Helping You Get the Most Out of Your Misery
Wednesday, February 04, 2009
A Place for Our Stuff...All of It
We live in New York. Living here, specifically in Manhattan, you need to accept certain facts about your day-to-day existence. There will be odors you will find unpleasant. Drug stores will invariably have long, long lines and the clerks will be disinterested in customer service, at best. You will have to deal with all the fucking Yankee fans (*shudder*). And, unless you make an assload of money, your apartment will be small.
Our apartment is small. For this town, its size is not bad. It's not as utterly shoeboxish as other places I've seen, especially considering what we pay for it. I don't have any real complaints about the apartment in and of itself, which explains, in part, why I've now lived here longer than I've lived anyplace in my entire life, ever.
The problem, you see, is that darned baby. Oh, he doesn't take up all that much room himself. Yet. But there's all this other crap that comes with him. The strollers and the playmats and the swings and the Shetland pony.
We had, to be honest, way too much stuff even before the baby. But it was manageable. When someone came for a visit, we could throw all the excess crap in our bedroom and close the door. Now, though, there's no space in there. If we tried to throw all the excess crap in our bedroom, the door would not close. It is exceedingly difficult for me to even walk through the apartment without stepping on/tripping over something.
Let me pause here for a moment to put my aggravation over this situation into perspective. When I worked in nursing homes while living in Seattle, I had numerous occasions to take residents back to their apartments to pick up this or that item they'd left behind when they were rushed in the ambulence to the hospital.
It was almost always a depressing experience. (Who likes to be reminded that we can be living independently, in the style to which we've become accustomed, one day and the next day we'll find pureed yams on the menu, fed to us by someone making slightly over minimum wage?) But one apartment stands out in particular.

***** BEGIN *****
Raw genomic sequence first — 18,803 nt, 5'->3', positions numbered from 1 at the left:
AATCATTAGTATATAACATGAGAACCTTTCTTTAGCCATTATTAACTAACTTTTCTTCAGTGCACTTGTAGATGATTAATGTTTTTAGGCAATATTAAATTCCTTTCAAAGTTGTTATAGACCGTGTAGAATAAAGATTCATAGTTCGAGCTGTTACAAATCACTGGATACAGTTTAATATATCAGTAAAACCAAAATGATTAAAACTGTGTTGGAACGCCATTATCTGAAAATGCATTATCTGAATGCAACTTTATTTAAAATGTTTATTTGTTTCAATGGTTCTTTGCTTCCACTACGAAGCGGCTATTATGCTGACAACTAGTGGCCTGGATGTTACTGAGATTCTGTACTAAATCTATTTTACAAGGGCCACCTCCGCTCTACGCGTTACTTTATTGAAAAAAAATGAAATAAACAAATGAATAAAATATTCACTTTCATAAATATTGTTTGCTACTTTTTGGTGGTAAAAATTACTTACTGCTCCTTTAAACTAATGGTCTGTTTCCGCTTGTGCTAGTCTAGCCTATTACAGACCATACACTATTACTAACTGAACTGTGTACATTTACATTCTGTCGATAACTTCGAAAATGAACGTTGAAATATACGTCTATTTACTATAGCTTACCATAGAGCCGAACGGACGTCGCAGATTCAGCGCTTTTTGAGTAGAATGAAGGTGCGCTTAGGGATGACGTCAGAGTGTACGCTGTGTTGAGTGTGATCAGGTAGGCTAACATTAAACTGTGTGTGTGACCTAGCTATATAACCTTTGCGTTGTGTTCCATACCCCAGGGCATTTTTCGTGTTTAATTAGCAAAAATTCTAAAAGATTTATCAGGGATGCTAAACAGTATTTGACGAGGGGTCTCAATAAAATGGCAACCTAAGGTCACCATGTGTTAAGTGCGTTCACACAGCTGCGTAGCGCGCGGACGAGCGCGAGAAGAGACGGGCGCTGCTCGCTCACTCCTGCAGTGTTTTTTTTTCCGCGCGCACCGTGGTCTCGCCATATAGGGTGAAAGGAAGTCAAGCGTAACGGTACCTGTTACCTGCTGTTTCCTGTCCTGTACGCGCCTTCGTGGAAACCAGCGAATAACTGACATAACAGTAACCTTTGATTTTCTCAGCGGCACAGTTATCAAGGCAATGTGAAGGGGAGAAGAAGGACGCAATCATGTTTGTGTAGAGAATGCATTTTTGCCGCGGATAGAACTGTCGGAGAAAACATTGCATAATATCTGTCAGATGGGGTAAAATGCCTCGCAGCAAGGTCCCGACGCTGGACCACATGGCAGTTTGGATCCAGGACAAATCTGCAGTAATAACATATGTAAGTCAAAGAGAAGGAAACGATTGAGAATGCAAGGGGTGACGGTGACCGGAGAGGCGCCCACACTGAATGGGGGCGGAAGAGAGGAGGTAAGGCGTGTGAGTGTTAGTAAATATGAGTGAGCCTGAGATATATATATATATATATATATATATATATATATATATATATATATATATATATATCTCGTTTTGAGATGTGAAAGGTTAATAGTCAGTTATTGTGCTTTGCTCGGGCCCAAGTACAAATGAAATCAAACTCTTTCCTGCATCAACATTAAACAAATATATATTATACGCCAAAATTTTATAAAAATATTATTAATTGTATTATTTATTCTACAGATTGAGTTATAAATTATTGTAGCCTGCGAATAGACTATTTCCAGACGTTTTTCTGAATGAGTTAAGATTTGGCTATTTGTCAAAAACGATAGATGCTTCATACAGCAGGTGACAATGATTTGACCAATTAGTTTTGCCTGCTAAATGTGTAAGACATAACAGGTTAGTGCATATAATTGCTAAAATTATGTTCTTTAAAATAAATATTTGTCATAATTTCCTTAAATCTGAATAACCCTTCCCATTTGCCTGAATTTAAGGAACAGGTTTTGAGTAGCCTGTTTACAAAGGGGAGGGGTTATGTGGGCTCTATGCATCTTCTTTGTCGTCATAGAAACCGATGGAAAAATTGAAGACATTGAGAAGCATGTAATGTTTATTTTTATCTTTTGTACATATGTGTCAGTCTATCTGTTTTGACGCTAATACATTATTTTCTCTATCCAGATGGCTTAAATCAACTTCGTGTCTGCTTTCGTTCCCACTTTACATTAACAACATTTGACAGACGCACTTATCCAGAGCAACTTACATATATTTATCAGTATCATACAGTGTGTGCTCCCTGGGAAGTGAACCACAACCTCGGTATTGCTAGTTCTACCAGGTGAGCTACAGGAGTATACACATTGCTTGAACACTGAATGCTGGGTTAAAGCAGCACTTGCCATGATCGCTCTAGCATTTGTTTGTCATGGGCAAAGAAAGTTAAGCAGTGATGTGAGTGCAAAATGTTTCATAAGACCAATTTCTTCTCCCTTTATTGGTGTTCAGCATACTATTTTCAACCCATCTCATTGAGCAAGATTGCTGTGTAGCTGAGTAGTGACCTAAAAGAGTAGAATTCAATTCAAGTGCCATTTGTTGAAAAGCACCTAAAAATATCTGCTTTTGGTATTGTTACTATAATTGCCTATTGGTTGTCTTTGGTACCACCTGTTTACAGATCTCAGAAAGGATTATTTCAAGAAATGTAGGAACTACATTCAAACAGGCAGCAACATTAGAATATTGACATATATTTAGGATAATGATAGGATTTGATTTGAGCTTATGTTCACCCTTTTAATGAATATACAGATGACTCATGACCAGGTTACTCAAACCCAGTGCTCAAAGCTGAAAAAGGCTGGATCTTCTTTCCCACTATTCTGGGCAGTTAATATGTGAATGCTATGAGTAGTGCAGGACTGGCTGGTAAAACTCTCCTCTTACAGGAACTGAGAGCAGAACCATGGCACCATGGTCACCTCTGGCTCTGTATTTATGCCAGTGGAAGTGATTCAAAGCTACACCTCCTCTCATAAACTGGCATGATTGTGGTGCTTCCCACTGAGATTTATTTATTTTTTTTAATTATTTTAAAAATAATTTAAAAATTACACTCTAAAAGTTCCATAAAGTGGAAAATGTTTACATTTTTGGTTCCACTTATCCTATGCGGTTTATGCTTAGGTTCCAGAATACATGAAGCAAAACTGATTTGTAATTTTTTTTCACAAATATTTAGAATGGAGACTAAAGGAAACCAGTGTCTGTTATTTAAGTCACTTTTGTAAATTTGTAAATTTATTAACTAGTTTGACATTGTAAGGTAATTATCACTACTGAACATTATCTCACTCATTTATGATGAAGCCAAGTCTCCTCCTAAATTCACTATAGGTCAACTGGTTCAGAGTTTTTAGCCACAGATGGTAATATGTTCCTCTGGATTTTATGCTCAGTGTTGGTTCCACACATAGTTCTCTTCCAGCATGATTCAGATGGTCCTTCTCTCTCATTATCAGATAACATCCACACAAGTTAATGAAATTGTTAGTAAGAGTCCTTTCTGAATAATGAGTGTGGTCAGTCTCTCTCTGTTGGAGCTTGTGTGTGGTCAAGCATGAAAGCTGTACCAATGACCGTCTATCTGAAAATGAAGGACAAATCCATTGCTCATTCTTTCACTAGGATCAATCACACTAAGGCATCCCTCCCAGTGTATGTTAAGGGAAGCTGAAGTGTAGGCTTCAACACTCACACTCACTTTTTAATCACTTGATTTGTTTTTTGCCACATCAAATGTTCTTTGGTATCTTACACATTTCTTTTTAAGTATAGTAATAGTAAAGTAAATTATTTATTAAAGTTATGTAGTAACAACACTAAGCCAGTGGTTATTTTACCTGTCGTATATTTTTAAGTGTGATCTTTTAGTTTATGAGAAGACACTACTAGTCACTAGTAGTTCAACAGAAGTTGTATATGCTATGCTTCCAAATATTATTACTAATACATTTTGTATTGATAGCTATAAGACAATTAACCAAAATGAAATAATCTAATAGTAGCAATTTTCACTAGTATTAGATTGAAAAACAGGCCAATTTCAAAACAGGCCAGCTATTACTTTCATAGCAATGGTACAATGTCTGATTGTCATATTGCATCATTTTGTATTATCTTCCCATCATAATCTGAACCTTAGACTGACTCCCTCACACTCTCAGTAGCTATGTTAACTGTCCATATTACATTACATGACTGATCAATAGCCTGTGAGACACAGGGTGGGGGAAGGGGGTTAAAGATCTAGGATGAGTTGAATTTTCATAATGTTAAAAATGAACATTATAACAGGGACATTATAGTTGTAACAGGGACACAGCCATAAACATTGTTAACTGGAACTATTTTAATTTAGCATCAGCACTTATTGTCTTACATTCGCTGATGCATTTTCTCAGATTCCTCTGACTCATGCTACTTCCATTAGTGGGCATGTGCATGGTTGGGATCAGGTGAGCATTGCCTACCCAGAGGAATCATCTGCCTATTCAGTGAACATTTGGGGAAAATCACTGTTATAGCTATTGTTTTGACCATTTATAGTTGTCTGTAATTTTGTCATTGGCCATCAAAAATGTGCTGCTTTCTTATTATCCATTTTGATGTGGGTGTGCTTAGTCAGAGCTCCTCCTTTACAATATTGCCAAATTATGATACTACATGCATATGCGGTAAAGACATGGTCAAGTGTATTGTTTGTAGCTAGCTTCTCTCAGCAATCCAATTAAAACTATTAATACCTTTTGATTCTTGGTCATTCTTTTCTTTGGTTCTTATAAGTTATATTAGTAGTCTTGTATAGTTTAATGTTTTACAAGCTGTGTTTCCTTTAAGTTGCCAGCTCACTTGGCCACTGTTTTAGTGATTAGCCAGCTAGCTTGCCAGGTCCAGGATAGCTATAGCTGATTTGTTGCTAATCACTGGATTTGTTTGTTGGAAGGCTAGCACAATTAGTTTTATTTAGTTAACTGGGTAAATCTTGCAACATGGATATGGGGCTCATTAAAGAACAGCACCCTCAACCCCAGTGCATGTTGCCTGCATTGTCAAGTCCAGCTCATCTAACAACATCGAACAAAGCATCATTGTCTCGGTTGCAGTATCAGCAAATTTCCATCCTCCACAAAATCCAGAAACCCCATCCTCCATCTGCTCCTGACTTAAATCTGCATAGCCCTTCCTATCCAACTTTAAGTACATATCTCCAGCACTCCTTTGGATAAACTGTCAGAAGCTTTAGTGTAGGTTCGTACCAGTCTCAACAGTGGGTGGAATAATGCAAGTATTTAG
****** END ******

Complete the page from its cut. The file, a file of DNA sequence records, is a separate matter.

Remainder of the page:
There was this woman who'd lived on her own in an apartment downtown for a long, long time. I was asked to take her to her place for some reason or another. (Let's go ahead and say it was because she needed her Pan flute.) I drove her downtown, walked her up to her door and, when she opened it, I got a whole new respect for rat warrens.
The woman's place was utterly filled with stuff. Piles of paper that came up to my chin. Stacks of magazines dating, I can guess with some assurance, from the Eisenhower administration. Her kitchen cabinets were overflowing with cans. The overflow completely covered her countertops. Towers of crap filled the entire place. She'd literally left narrow passageways to walk through and the rest of the apartment was jammed with stuff.
I'm not claustrophobic by any means. But this just creeped me out. I need space in which to move. I don't mind a little clutter. In fact, I find it homey. I don't require a stark, barely-furnished cavern in which my voice can echo off artless walls. But I can't stand not being able to walk a straight line through a room; stepping on something every time I put my foot down; having to move five things out of my way before I can even get in the goddamn front door.
And so, my wife and I came to the same, sad two-word conclusion this week: storage unit. God help us. Seriously, it'd be great if God could help us find a cheap storage unit.
*NOTE: Randomly Googled picture. Not my family. Seriously not my family.
Oh, dear. I hate to say this but once you have kids you will always be trying to stem the tide of "stuff". I just got rid of a 1/2 ton of stuffed animals. Seriously, they were all "gifts". I didn't buy them—they just came in of their own accord with ribbons on their necks.
Quite a while ago we were renting a dinky duplex while building our home and stored a bunch of stuff for a year. I forgot about ALL of it except for a coocoo clock we got in Bavaria. We didn't need anything but what we were using and we were perfectly happy. So before you store stuff ask yourself if you want to 'pitch it' or 'pay for it'.
Hang in there. I'm still pitching stuff (Goodwill, recycling, dump, book sale, ad naseum...) because I don't want to be that lady in Seattle either.
It will definitely be an ongoing culling process for, um, forever. I hope you got your prayers answered.Post a Comment
And I didn't think for one second that pic was your family. I recognize my inlaws when I see them.